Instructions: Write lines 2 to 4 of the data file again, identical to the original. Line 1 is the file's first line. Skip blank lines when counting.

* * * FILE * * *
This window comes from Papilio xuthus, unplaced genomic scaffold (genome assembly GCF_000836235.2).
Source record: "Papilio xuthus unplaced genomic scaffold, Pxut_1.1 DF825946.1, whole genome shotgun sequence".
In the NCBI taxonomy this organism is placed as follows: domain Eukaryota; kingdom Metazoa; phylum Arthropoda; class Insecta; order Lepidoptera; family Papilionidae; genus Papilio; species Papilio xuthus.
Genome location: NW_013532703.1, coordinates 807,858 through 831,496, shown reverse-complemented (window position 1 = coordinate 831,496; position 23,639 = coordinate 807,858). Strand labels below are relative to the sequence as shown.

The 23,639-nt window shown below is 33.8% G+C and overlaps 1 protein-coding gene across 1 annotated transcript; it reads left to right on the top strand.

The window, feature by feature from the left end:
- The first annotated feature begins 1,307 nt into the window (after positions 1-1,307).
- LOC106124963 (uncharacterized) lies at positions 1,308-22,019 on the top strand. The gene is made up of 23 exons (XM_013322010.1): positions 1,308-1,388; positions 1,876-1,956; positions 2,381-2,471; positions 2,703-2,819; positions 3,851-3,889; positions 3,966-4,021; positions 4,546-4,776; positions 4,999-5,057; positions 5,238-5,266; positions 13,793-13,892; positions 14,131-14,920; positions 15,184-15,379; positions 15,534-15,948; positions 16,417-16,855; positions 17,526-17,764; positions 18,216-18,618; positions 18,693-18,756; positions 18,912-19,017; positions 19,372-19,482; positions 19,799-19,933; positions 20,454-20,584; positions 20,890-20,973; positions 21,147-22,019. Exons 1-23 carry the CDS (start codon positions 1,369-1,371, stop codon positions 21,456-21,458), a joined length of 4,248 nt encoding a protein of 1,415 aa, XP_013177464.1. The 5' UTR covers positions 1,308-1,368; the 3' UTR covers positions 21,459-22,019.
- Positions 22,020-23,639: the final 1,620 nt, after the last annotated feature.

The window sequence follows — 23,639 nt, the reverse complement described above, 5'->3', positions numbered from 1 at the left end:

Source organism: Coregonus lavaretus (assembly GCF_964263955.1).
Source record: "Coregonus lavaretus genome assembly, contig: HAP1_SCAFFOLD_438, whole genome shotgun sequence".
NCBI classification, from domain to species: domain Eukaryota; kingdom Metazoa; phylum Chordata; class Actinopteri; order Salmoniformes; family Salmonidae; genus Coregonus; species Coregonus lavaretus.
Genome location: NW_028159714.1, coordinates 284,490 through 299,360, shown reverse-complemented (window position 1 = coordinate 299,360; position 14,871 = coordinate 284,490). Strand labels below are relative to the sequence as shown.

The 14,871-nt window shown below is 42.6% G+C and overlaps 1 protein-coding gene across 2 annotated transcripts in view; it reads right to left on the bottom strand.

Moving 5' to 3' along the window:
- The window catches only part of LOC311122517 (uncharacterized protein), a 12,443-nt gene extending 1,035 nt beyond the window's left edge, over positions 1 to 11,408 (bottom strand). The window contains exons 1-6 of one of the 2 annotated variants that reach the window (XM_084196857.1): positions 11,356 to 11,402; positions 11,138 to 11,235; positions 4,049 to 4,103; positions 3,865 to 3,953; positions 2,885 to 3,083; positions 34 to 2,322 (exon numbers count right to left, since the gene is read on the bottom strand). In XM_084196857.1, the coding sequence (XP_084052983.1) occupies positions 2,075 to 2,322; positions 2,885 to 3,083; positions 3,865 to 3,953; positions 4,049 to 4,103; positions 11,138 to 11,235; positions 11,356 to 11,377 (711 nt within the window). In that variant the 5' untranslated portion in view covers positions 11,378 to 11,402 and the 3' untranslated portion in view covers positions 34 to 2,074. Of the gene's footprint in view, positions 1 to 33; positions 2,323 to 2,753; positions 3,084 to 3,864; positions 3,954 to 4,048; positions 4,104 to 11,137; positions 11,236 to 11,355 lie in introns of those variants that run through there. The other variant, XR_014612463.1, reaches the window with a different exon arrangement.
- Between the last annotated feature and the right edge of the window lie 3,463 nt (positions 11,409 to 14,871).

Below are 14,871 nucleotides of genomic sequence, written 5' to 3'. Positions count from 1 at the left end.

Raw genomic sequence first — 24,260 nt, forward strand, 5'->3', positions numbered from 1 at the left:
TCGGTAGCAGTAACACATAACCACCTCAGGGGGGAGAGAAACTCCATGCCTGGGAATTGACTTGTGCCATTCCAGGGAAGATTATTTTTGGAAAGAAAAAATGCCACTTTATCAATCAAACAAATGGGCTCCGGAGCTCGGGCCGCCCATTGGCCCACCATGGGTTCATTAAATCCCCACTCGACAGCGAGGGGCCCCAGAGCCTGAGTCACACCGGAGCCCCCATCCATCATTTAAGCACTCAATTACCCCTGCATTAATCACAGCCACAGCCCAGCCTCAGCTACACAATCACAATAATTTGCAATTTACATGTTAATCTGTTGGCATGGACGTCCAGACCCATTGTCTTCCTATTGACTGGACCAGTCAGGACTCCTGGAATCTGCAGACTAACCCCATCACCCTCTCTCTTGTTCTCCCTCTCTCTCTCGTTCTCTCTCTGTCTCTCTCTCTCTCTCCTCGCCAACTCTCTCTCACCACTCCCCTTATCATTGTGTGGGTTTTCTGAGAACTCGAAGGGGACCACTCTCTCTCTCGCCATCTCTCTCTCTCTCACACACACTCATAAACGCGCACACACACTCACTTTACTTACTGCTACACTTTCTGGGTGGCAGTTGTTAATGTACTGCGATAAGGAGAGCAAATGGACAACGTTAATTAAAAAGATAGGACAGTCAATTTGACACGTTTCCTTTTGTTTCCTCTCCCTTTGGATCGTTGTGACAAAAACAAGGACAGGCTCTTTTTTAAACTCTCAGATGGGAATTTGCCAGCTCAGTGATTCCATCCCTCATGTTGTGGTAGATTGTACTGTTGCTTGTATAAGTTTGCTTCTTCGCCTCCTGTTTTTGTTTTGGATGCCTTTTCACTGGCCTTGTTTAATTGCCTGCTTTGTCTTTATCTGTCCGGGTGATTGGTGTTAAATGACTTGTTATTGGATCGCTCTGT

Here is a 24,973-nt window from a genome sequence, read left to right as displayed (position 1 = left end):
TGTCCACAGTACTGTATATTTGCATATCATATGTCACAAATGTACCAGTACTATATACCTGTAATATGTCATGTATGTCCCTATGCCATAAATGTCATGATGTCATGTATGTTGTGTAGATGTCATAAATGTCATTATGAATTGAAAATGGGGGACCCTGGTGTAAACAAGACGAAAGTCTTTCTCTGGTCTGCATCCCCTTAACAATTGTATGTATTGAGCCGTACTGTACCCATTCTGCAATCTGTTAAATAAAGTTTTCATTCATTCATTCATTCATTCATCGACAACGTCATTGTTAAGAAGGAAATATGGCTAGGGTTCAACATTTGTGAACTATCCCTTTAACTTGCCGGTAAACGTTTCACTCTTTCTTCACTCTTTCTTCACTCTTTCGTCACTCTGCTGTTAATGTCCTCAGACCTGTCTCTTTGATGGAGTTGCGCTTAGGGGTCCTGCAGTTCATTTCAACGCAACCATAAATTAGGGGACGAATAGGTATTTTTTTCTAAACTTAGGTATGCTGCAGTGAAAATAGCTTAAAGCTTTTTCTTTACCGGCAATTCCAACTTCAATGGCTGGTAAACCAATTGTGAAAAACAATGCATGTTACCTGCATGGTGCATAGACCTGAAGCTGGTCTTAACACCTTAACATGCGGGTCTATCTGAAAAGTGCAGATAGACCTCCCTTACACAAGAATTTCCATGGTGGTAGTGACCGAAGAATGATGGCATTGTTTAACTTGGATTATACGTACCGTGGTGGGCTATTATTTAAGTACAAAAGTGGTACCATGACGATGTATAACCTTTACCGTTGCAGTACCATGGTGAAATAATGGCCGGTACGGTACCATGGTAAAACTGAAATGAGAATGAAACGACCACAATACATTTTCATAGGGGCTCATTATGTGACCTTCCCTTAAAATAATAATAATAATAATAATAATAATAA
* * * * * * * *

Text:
Source record: "Papilio xuthus unplaced genomic scaffold, Pxut_1.1 DF825946.1, whole genome shotgun sequence".
In the NCBI taxonomy this organism is placed as follows: domain Eukaryota; kingdom Metazoa; phylum Arthropoda; class Insecta; order Lepidoptera; family Papilionidae; genus Papilio; species Papilio xuthus.
Genome location: NW_013532703.1, coordinates 807,858 through 831,496, shown reverse-complemented (window position 1 = coordinate 831,496; position 23,639 = coordinate 807,858). Strand labels below are relative to the sequence as shown.